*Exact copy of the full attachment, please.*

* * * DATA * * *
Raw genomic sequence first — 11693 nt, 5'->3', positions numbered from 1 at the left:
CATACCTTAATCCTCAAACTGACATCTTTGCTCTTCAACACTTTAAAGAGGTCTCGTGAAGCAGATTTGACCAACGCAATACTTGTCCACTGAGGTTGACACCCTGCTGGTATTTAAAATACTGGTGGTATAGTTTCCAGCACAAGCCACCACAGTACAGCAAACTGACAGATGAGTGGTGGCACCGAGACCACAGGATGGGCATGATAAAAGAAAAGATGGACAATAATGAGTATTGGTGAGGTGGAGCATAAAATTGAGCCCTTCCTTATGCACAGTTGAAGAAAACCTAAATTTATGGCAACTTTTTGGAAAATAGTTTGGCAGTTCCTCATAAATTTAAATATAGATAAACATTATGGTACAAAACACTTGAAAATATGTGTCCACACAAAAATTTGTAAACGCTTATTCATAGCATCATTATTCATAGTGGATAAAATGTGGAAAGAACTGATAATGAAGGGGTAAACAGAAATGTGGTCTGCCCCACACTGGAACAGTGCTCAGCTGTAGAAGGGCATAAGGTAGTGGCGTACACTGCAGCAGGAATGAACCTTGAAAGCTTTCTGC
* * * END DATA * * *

Raw genomic sequence first — 11693 nt, 5'->3', positions numbered from 1 at the left:
CATACCTTAATCCTCAAACTGACATCTTTGCTCTTCAACACTTTAAAGAGGTCTCGTGAAGCAGATTTGACCAACGCAATACTTGTCCACTGAGGTTGACACCCTGCTGGTATTTAAAATACTGGTGGTATAGTTTCCAGCACAAGCCACCACAGTACAGCAAACTGACAGATGAGTGGTGGCACCGAGACCACAGGATGGGCATGATAAAAGAAAAGATGGACAATAATGAGTATTGGTGAGGTGGAGCATAAAATTGAGCCCTTCCTTATGCACAGTTGAAGAAAACCTAAATTTATGGCAACTTTTTGGAAAATAGTTTGGCAGTTCCTCATAAATTTAAATATAGATAAACATTATGGTACAAAACACTTGAAAATATGTGTCCACACAAAAATTTGTAAACGCTTATTCATAGCATCATTATTCATAGTGGATAAAATGTGGAAAGAACTGATAATGAAGGGGTAAACAGAAATGTGGTCTGCCCCACACTGGAACAGTGCTCAGCTGTAGAAGGGCATAAGGTAGTGGCGTACACTGCAGCAGGAATGAACCTTGAAAGCTTTCTGC